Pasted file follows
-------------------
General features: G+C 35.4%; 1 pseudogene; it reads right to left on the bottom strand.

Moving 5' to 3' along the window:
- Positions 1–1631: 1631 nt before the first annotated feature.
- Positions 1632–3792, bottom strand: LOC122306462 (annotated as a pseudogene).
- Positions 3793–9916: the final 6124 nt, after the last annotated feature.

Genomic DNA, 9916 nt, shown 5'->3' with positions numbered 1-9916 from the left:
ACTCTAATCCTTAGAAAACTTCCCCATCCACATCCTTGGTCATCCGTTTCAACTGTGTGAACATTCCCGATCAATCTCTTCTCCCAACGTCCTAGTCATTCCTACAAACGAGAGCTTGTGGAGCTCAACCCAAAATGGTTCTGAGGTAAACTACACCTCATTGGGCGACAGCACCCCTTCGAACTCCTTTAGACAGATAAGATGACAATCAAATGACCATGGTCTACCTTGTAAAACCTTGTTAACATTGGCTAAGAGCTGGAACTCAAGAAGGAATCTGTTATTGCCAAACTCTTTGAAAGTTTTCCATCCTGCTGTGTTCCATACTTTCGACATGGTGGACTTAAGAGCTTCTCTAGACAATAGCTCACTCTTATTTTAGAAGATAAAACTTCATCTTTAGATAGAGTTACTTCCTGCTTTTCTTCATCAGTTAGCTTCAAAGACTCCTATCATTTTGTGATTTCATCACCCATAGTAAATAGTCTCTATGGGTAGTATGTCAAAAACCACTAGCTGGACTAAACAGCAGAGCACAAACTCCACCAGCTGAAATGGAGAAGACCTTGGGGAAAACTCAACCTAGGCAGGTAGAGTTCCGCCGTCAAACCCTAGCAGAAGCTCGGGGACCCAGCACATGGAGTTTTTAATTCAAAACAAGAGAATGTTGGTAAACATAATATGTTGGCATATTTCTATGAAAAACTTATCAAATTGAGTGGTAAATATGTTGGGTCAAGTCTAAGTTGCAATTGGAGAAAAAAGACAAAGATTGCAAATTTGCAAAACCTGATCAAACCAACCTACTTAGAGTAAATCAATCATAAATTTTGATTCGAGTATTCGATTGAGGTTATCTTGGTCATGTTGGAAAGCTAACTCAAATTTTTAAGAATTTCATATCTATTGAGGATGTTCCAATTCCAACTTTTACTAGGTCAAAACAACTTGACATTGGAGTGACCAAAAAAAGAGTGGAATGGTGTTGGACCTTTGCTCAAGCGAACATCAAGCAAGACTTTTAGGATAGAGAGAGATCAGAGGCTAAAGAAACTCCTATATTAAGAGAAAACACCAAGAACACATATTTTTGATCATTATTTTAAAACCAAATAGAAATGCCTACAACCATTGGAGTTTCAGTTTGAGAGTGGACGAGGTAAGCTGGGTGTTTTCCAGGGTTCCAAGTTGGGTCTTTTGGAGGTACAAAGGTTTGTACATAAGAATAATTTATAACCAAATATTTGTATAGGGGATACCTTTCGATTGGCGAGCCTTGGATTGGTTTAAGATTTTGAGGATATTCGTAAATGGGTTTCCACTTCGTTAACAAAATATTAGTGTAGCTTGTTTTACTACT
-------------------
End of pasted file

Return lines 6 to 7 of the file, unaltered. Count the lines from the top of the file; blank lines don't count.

Genomic DNA, 9916 nt, shown 5'->3' with positions numbered 1-9916 from the left:
ACTCTAATCCTTAGAAAACTTCCCCATCCACATCCTTGGTCATCCGTTTCAACTGTGTGAACATTCCCGATCAATCTCTTCTCCCAACGTCCTAGTCATTCCTACAAACGAGAGCTTGTGGAGCTCAACCCAAAATGGTTCTGAGGTAAACTACACCTCATTGGGCGACAGCACCCCTTCGAACTCCTTTAGACAGATAAGATGACAATCAAATGACCATGGTCTACCTTGTAAAACCTTGTTAACATTGGCTAAGAGCTGGAACTCAAGAAGGAATCTGTTATTGCCAAACTCTTTGAAAGTTTTCCATCCTGCTGTGTTCCATACTTTCGACATGGTGGACTTAAGAGCTTCTCTAGACAATAGCTCACTCTTATTTTAGAAGATAAAACTTCATCTTTAGATAGAGTTACTTCCTGCTTTTCTTCATCAGTTAGCTTCAAAGACTCCTATCATTTTGTGATTTCATCACCCATAGTAAATAGTCTCTATGGGTAGTATGTCAAAAACCACTAGCTGGACTAAACAGCAGAGCACAAACTCCACCAGCTGAAATGGAGAAGACCTTGGGGAAAACTCAACCTAGGCAGGTAGAGTTCCGCCGTCAAACCCTAGCAGAAGCTCGGGGACCCAGCACATGGAGTTTTTAATTCAAAACAAGAGAATGTTGGTAAACATAATATGTTGGCATATTTCTATGAAAAACTTATCAAATTGAGTGGTAAATATGTTGGGTCAAGTCTAAGTTGCAATTGGAGAAAAAAGACAAAGATTGCAAATTTGCAAAACCTGATCAAACCAACCTACTTAGAGTAAATCAATCATAAATTTTGATTCGAGTATTCGATTGAGGTTATCTTGGTCATGTTGGAAAGCTAACTCAAATTTTTAAGAATTTCATATCTATTGAGGATGTTCCAATTCCAACTTTTACTAGGTCAAAACAACTTGACATTGGAGTGACCAAAAAAAGAGTGGAATGGTGTTGGACCTTTGCTCAAGCGAACATCAAGCAAGACTTTTAGGATAGAGAGAGATCAGAGGCTAAAGAAACTCCTATATTAAGAGAAAACACCAAGAACACATATTTTTGATCATTATTTTAAAACCAAATAGAAATGCCTACAACCATTGGAGTTTCAGTTTGAGAGTGGACGAGGTAAGCTGGGTGTTTTCCAGGGTTCCAAGTTGGGTCTTTTGGAGGTACAAAGGTTTGTACATAAGAATAATTTATAACCAAATATTTGTATAGGGGATACCTTTCGATTGGCGAGCCTTGGATTGGTTTAAGATTTTGAGGATATTCGTAAATGGGTTTCCACTTCGTTAACAAAATATTAGTGTAGCTTGTTTTACTACT